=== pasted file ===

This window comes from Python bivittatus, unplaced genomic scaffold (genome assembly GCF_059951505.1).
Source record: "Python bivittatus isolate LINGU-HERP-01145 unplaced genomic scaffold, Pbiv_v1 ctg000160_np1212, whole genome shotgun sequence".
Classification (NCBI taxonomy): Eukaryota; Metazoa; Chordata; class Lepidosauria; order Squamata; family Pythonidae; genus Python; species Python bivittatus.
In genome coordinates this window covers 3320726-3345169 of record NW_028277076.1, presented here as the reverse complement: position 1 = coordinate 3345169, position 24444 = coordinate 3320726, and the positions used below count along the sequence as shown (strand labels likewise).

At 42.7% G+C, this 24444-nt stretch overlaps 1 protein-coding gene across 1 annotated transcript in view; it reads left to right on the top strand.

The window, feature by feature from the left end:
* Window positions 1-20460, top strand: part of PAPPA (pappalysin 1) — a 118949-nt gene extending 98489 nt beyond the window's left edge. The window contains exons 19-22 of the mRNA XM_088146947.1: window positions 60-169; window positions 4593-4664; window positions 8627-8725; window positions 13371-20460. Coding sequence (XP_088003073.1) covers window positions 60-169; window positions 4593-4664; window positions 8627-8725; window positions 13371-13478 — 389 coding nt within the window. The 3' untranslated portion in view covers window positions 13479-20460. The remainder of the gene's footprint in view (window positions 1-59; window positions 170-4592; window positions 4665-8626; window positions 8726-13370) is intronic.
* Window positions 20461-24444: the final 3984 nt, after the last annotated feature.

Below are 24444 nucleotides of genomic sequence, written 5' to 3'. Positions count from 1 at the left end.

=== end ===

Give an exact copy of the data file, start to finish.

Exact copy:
This window comes from Python bivittatus, unplaced genomic scaffold (genome assembly GCF_059951505.1).
Source record: "Python bivittatus isolate LINGU-HERP-01145 unplaced genomic scaffold, Pbiv_v1 ctg000160_np1212, whole genome shotgun sequence".
Classification (NCBI taxonomy): Eukaryota; Metazoa; Chordata; class Lepidosauria; order Squamata; family Pythonidae; genus Python; species Python bivittatus.
In genome coordinates this window covers 3320726-3345169 of record NW_028277076.1, presented here as the reverse complement: position 1 = coordinate 3345169, position 24444 = coordinate 3320726, and the positions used below count along the sequence as shown (strand labels likewise).

At 42.7% G+C, this 24444-nt stretch overlaps 1 protein-coding gene across 1 annotated transcript in view; it reads left to right on the top strand.

The window, feature by feature from the left end:
* Window positions 1-20460, top strand: part of PAPPA (pappalysin 1) — a 118949-nt gene extending 98489 nt beyond the window's left edge. The window contains exons 19-22 of the mRNA XM_088146947.1: window positions 60-169; window positions 4593-4664; window positions 8627-8725; window positions 13371-20460. Coding sequence (XP_088003073.1) covers window positions 60-169; window positions 4593-4664; window positions 8627-8725; window positions 13371-13478 — 389 coding nt within the window. The 3' untranslated portion in view covers window positions 13479-20460. The remainder of the gene's footprint in view (window positions 1-59; window positions 170-4592; window positions 4665-8626; window positions 8726-13370) is intronic.
* Window positions 20461-24444: the final 3984 nt, after the last annotated feature.

Below are 24444 nucleotides of genomic sequence, written 5' to 3'. Positions count from 1 at the left end.